Difficulty Rating: Intermediate to advanced

Pro Tip: You’ll need a marketable tech skill, good preparation and good communication skills, said Rolston.

teach classes online

6. Making Videos on YouTube

YouTube offers an opportunity to make money for anyone, from amateur videographers to media-savvy pros. If you can make a video — even on your iPhone — that grabs enough attention, you might be able to cash in, said Dunn.  He co-founded GrubTribe, a site dedicated to telling chefs’ stories and highlighting cuisine, relying heavily on video interviews.

Make Your Money Work Better for You

In most cases, you can earn money when viewers watch ads on your YouTube videos.

Difficulty Rating: Intermediate

Pro Tip: “GrubTribe focuses on interviewing competence,” said Dunn. “As we get better at pulling good stories out of gourmet chefs, our jobs become easier. Everybody loves a good story.” Learn Adobe Premiere, iMovie or Camtasia to get started and develop strong video editing skills.

how to make money on YouTube

7. Podcasting

If you have the gift of the gab, podcasting might be the right fit for you to  make extra money. Podcasters produce original audio content that’s published on a variety of platforms.

You can potentially make money from podcasts in a few ways. One is through advertising or sponsors. They pay you money for “commercial” time or a mention on your podcast. Another way is through an affiliate marketing structure on the podcast website. When people click the ads and buy products, you get a small payout.

Difficulty Rating: Intermediate

Pro Tip: “Relax, be yourself, be conversational and have fun,” said Dunn, who produced many GrubTribe podcasts. “The underlying crucial factor, however, is to stay focused on a specific niche that features information that’s highly coveted. Get a Blue Yeti microphone or something similar to ensure quality sound capture.”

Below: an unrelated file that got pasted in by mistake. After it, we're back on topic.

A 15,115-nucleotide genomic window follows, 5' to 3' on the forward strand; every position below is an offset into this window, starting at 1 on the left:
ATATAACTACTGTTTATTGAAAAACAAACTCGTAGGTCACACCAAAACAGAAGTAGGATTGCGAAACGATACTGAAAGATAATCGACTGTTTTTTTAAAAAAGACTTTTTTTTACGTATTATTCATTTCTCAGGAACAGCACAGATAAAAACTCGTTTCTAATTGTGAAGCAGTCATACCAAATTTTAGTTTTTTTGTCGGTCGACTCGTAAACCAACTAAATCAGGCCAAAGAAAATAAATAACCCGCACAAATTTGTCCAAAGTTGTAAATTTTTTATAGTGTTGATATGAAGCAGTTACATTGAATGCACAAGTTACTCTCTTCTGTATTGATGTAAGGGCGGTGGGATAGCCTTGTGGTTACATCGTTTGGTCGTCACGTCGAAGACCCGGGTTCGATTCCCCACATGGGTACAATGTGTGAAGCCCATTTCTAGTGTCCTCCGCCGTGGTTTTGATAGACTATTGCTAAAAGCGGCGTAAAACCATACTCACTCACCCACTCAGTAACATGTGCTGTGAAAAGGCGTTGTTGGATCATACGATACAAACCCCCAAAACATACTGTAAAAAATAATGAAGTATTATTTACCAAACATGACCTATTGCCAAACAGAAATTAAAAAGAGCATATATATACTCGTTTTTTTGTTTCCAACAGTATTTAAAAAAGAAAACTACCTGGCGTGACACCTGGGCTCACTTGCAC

make money on podcast

8. Online Tech Contracting

If you put your skills to use outside your home or after your day job, you might be able to easily score some cash from freelance jobs through sites like Fiverr.com and Freelancer.com.

As a freelancer, “you can take on as many or as few jobs as you want, and you can set your own prices,” said Rolston.

Make Your Money Work Better for You

He did add one caveat: There’s a lot of competition, especially from overseas, so you might not be able to get the fees you desire. “Depending on the type of projects you take on, you make anywhere from $5 a project for small jobs, like designing a simple logo, to $100 or more for more complex endeavors,” Rolston said.

Difficulty Rating: Easy

Pro Tip: “You’ll need a marketable tech skill and good project management and documentation skills,” said Rolston. You’ll also want a good sales pitch to stand out from the crowd.

sell photos online

9. Digital Photography

If you’re like most people, your smartphone is practically part of you. So why not use it to earn a few bucks? Sites such as online stock photo site Dreamstime allow you to do just that. You can sell your photos or videos and receive a revenue share.

You won’t get rich overnight. But if your photos are downloaded enough, it can add up.

Difficulty Rating: Easy

Pro Tip: “The subject should be as generic as possible, while composition clear, without elements that can distract the viewer from the main theme,” the Dreamstime website instructs. It also suggests perusing its bank of stock images to get a feel for the quality of the site’s best-selling photos.

Keep Reading: 20 Hot Jobs That Pay More Than $150K

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About the Author

Terence Loose

Terence Loose is an award-winning writer who has held editorial positions at Movieline and COAST Magazines, as well as movie and TV analyst and writer positions at Netflix, the world’s largest streamer. He has written extensively on everything from business, personal finance and real estate to entertainment, celebrity and travel. His work has appeared in COAST, Riviera, Movieline, The Los Angeles Times, OC Register, as well as on Yahoo!, CNBC, HuffPost, among others. He has taught writing and storytelling at UCLA, UCI and Netflix and holds an MFA from UCLA. An avid waterman, when he is not typing, Loose is surfing, diving or trying to spear dinner.